Copper in the Air
Most copper artists tend to work with traditional sculpture, but for Gary "Chris" Christopherson, his approach has been a bit lighter on its feet. Working from his studio and gallery in University Park, Maryland, Chris creates both copper mobiles and stabiles.
It was only in college that he discovered art when his then-girlfriend was required to create an Alexander Calder-type mobile. But she was having difficulty with it so Christopherson offered his help and found that he really enjoyed it. Though he began with Alexander Calder as an inspiration, he wanted to take off in a different direction. "How does one do things in a more interesting, different and hopefully better way?" he asks.
His first mobiles were all copper wire based.
"What got me going on copper is that copper has a number of characteristics that make it fun to work with," he says. "It's easy to use from a bending perspective and it is malleable."
He has crafted well over 200 mobiles and stabiles using all manner of copper; from tubing, to wire, rod, sheet and plate, to create light and delicate mobiles, some stationary sculpture and, well, everything in between. But unlike many copper artists, he will not chemically apply patinas.
"The great thing about copper is that it changes, going from bright copper to red to brown and then blue-green patina, naturally," he admits of his copper and wood pieces. "I also wanted to work with a natural material and copper pairs well with wood, American black walnut is what I use, and there's a brown-red tone to the wood which compliments the copper."
His sculptures are meant to be interacted with by the viewer and are meant to be gently touched. Some mobiles make sounds when moved by wind or people; some remain silent. Some move physically; some move conceptually.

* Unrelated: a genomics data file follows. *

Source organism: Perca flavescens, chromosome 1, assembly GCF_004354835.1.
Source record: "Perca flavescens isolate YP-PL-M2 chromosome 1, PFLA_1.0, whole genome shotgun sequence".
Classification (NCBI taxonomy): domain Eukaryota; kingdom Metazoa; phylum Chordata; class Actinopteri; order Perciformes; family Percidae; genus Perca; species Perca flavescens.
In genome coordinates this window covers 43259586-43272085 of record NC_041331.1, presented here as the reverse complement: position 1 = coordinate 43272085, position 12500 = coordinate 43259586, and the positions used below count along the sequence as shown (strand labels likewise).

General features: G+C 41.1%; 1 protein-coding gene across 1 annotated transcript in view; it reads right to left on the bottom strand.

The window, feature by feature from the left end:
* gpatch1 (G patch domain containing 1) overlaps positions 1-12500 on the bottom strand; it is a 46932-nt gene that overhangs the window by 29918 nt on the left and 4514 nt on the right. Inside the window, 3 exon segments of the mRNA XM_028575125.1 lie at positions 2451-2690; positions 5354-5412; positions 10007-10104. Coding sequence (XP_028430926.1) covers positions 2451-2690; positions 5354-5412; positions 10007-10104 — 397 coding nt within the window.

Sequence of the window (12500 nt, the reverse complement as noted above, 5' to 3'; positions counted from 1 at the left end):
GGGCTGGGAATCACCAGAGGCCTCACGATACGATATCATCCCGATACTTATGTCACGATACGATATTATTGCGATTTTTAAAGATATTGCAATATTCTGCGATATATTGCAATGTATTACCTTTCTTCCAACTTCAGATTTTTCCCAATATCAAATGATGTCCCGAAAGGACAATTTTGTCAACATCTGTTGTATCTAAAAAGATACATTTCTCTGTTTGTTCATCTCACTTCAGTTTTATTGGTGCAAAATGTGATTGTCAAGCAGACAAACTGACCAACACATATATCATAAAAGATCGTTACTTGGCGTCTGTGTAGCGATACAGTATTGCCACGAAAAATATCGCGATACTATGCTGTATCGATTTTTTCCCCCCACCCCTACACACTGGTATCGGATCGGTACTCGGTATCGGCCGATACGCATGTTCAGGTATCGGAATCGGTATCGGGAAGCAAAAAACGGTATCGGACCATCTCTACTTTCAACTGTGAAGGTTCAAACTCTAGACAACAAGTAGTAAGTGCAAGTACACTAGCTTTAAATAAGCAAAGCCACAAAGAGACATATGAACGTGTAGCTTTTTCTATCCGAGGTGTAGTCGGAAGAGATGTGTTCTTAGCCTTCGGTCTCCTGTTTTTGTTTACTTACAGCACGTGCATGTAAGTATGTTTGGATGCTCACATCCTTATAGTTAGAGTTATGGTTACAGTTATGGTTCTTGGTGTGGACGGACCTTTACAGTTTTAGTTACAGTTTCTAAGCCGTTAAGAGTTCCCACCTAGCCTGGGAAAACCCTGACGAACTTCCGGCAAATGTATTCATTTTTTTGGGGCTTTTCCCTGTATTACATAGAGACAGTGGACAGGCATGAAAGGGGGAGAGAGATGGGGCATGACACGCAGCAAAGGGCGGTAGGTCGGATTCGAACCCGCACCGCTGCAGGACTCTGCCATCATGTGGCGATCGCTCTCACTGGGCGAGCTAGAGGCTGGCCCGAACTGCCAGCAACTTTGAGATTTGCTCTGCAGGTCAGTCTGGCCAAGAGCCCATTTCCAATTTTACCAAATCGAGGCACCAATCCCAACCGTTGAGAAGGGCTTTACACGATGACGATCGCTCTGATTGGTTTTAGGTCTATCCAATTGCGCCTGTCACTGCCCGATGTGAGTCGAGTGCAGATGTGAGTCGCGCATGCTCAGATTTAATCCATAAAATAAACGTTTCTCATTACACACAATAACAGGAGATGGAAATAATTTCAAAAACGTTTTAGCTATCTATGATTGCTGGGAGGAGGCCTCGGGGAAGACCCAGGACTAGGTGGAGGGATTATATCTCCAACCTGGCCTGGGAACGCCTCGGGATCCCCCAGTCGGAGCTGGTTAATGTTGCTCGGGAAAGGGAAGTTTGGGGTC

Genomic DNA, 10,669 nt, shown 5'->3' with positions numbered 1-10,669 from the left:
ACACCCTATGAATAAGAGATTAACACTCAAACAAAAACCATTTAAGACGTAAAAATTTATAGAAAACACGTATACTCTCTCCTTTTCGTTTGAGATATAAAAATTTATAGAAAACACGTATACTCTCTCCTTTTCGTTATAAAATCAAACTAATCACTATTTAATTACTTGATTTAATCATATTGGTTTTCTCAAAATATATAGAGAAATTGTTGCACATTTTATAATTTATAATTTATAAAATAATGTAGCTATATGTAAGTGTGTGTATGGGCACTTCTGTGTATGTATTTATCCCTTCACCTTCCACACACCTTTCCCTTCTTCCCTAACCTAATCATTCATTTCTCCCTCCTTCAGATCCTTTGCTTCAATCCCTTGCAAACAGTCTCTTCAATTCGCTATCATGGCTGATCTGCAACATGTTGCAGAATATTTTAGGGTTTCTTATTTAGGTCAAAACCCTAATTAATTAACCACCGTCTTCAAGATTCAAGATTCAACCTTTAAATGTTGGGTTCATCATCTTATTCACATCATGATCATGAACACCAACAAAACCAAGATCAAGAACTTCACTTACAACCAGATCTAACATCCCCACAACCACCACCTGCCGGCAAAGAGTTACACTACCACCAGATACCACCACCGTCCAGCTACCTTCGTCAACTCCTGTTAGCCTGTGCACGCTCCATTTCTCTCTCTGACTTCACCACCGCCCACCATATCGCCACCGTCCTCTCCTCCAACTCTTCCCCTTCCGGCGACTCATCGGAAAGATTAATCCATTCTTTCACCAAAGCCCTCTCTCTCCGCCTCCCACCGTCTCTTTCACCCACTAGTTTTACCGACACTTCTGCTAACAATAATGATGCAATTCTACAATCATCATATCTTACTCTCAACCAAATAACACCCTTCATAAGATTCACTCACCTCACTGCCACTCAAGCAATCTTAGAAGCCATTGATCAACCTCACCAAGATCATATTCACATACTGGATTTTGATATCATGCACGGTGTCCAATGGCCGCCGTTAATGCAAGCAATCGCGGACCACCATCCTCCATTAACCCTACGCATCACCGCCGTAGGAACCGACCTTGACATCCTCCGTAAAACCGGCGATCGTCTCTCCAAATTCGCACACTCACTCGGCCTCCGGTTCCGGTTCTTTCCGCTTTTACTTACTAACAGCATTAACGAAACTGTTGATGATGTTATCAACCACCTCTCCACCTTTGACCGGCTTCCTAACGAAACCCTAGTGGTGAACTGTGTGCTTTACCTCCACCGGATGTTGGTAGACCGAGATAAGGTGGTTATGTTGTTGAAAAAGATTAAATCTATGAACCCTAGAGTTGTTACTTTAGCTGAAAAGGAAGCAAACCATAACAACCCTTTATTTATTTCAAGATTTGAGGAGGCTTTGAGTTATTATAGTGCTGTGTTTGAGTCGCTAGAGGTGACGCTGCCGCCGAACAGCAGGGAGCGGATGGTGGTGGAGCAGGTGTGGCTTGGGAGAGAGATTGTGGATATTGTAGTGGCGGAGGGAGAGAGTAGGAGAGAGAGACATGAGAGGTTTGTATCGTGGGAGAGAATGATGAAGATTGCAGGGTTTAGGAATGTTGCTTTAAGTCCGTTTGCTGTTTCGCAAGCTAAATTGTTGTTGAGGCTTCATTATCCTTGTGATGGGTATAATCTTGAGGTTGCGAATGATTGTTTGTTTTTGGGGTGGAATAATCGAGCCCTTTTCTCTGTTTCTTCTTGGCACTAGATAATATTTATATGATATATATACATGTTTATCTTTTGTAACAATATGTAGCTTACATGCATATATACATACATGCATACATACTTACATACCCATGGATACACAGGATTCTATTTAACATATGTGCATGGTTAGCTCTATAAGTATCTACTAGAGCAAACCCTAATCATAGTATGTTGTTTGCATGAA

Christopherson does not apply a clear coat on either his interior or exterior work.
"Generally it will slowly but surely patina on its own," he says. "The lacquer strategy works fine if you don't have movable copper material," as he does with his mobiles. "Outside, for example it will wear where ever the two contact points are with two pieces of copper," he says. Therefore the lacquer wears off and needs to be re-applied and ultimately affects the art. A natural maturation is best for his approach. Though chemical patinas are off limits, heat application is another matter. "The differential application of heat is something I play around with, and I feel it's within the natural characteristics of copper. It's an issue of how something is applied in a non-chemical way," he says.
He sources all his various copper materials from ThyssenKrupp since they have a vast selection. Coming up in 2012, Chris will have a group showing at the Ratner Museum in Bethesda, MD, something he doesn't do often.
"I owe a lot to copper, It's been a terrific material to work with and has allowed me do a lot of wonderful things in the art world," he says. "Copper has been great to me."
Also in this Issue:
- Jimenez Sculpture: The Beauty Is in The Copper Detail
- Copper in the Air
- Greg Wilbur: Using An Ancient Process to Create Contemporary Artworks
- The Combustible Side of Copper Art
- Large Salvador Dali art collection on display in Austin